Scottish ministers are facing growing criticism for failing to toughen and extend freedom of information (FoI) law after a parliamentary review almost two years ago.
The Scottish Information Commissioner, Daren Fitzhenry, told The Ferret that the lack of progress was “disappointing”. FoI campaigners have drafted their own bill and called on ministers to “stop stalling”.
Opposition MSPs argued that FoI reform was “long overdue” and criticised ministers for “kicking it into the long grass”. The Scottish Government often failed to apply the existing law, they claimed.
The Scottish Government said its plans had been adjusted because of the Covid-19 pandemic. It insisted, however, that there was “no lack of action” and promised a public consultation on “possible future legislative change”.
In May 2020 Holyrood’s post-legislative scrutiny committee made 39 conclusions and recommendations mostly aimed at strengthening FoI law. They included requiring government meetings to be minuted to prevent any “deliberate attempt” to evade FoI.
The cross-party committee urged reforms to make clear that ministers’ private emails and social media used for public business should not be exempt. Organisations that received public funds should be “automatically” subject to FoI law, it said.
The committee expressed concern at the “slow pace” at which new organisations had been brought into the FoI regime. The current legislation was “insufficiently nimble to keep pace with the changing nature of the public sector landscape,” it concluded.
Since then there has been little apparent movement from the Scottish Government. On 4 March 2022 the minister for parliamentary business, George Adam, told MSPs that the government was “currently developing” a consultation exercise. “We will announce further information about the consultation as soon as we are in a position to do so,” he said.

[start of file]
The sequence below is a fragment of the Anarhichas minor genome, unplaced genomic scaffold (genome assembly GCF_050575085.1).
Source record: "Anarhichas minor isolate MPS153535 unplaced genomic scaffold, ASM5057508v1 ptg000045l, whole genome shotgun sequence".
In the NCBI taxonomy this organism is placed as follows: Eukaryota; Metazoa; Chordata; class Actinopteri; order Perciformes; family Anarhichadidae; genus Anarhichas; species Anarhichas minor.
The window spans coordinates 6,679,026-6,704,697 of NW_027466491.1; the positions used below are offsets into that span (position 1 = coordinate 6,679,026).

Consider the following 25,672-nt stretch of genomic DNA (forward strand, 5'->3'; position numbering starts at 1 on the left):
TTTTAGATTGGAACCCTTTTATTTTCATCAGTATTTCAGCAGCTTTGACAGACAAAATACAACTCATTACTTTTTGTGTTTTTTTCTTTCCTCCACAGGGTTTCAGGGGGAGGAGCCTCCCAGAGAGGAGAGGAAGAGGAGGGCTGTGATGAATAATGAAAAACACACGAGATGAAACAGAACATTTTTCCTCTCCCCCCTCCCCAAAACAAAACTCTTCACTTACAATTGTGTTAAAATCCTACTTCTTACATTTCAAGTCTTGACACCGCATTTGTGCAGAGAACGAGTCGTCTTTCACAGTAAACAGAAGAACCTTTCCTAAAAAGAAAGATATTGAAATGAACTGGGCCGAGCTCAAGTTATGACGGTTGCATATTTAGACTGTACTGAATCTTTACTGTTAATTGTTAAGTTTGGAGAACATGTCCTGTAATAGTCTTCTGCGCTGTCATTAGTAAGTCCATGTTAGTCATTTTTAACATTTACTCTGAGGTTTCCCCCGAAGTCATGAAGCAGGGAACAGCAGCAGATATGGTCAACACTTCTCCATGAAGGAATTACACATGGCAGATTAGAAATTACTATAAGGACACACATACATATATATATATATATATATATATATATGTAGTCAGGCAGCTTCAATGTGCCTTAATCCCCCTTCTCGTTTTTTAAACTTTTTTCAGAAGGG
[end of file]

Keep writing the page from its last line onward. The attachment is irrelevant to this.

In January the Campaign for Freedom of Information in Scotland (CFoIS) published its own 24-clause draft bill to “amend, strengthen and close the legal loopholes” in FoI law. Proposals included more proactive publication and the introduction of a statutory FoI officer in every public authority.
The campaign is inviting responses to its suggestions by 24 April 2022, which will be the twentieth anniversary of the Scottish Parliament passing the Freedom of Information (Scotland) Act.
The draft bill was welcomed by the information commissioner, Daren Fitzhenry. He pointed out that it was also more than two years since the Scottish Government had consulted on extending FoI rights to more organisations.
“While I recognise that during this time the Scottish Government has faced significant challenges arising from the pandemic, it is nevertheless disappointing that we have yet to see tangible steps taken towards strengthening and improving FoI law,” he said.
“In the absence of this, the Campaign for Freedom of Information’s draft bill has provided a welcome opportunity to consider and discuss specific proposals.”